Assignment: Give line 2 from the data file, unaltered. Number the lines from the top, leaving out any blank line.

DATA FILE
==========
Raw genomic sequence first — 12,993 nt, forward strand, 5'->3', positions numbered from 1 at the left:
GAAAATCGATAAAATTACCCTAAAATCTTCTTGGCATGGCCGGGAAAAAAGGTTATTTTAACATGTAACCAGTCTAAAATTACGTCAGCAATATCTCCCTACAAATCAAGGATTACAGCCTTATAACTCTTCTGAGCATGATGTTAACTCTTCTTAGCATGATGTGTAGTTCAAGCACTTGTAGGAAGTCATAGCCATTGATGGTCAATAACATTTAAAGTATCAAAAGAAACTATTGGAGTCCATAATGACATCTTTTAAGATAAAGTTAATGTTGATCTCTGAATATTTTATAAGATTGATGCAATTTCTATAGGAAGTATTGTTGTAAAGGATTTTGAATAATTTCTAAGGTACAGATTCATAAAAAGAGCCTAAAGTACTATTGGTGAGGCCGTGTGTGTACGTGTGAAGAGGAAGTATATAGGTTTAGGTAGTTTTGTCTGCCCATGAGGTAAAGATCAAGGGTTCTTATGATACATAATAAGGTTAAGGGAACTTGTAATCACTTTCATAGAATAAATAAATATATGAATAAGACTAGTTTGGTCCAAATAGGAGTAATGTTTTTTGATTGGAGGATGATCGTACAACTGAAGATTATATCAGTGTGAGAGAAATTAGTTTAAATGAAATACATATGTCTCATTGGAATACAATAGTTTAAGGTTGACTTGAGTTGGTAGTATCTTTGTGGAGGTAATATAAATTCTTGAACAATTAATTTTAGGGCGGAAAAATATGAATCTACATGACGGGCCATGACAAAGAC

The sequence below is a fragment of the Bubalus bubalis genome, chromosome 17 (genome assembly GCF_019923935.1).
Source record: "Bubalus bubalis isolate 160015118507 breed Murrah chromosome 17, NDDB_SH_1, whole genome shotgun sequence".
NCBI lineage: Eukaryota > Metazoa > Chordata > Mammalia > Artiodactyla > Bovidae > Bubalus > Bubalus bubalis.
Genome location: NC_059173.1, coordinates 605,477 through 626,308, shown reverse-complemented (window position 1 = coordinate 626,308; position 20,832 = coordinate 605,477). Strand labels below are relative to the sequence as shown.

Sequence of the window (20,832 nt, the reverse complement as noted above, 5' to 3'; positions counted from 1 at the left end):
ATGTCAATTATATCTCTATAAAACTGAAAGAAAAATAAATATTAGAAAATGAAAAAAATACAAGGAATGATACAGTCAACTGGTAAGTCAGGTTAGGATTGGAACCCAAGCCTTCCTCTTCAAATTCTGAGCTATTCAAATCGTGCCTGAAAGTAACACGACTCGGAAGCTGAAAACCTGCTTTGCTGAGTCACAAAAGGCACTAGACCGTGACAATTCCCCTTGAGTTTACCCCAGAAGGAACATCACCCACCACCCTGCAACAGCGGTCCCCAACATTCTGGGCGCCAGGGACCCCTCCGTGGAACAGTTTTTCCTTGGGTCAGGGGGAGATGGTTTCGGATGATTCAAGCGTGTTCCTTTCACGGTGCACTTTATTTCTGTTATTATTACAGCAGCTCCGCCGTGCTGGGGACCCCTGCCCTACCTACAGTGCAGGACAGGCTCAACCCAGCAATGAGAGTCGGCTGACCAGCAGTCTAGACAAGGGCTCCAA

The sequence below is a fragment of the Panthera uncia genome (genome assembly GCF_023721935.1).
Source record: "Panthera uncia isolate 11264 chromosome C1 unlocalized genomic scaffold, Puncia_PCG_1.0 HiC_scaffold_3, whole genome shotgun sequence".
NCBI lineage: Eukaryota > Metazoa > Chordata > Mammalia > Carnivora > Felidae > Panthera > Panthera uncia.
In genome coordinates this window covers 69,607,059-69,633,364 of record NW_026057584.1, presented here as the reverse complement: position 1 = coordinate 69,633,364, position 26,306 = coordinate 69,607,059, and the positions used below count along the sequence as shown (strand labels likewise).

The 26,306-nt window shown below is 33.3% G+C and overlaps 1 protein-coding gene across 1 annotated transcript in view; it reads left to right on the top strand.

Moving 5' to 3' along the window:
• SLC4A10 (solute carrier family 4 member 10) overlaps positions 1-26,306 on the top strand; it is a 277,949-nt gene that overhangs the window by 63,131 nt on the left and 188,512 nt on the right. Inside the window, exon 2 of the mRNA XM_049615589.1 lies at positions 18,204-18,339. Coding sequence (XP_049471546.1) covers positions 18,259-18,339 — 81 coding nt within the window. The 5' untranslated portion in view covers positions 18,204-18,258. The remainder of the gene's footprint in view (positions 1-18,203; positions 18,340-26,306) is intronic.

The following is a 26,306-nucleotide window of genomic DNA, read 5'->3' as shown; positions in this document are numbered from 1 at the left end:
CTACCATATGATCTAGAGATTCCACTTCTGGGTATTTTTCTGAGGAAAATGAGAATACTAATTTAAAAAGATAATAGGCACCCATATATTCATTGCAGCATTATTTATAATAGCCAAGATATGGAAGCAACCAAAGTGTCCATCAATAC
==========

GAAAATCGATAAAATTACCCTAAAATCTTCTTGGCATGGCCGGGAAAAAAGGTTATTTTAACATGTAACCAGTCTAAAATTACGTCAGCAATATCTCCCTACAAATCAAGGATTACAGCCTTATAACTCTTCTGAGCATGATGTTAACTCTTCTTAGCATGATGTGTAGTTCAAGCACTTGTAGGAAGTCATAGCCATTGATGGTCAATAACATTTAAAGTATCAAAAGAAACTATTGGAGTCCATAATGACATCTTTTAAGATAAAGTTAATGTTGATCTCTGAATATTTTATAAGATTGATGCAATTTCTATAGGAAGTATTGTTGTAAAGGATTTTGAATAATTTCTAAGGTACAGATTCATAAAAAGAGCCTAAAGTACTATTGGTGAGGCCGTGTGTGTACGTGTGAAGAGGAAGTATATAGGTTTAGGTAGTTTTGTCTGCCCATGAGGTAAAGATCAAGGGTTCTTATGATACATAATAAGGTTAAGGGAACTTGTAATCACTTTCATAGAATAAATAAATATATGAATAAGACTAGTTTGGTCCAAATAGGAGTAATGTTTTTTGATTGGAGGATGATCGTACAACTGAAGATTATATCAGTGTGAGAGAAATTAGTTTAAATGAAATACATATGTCTCATTGGAATACAATAGTTTAAGGTTGACTTGAGTTGGTAGTATCTTTGTGGAGGTAATATAAATTCTTGAACAATTAATTTTAGGGCGGAAAAATATGAATCTACATGACGGGCCATGACAAAGAC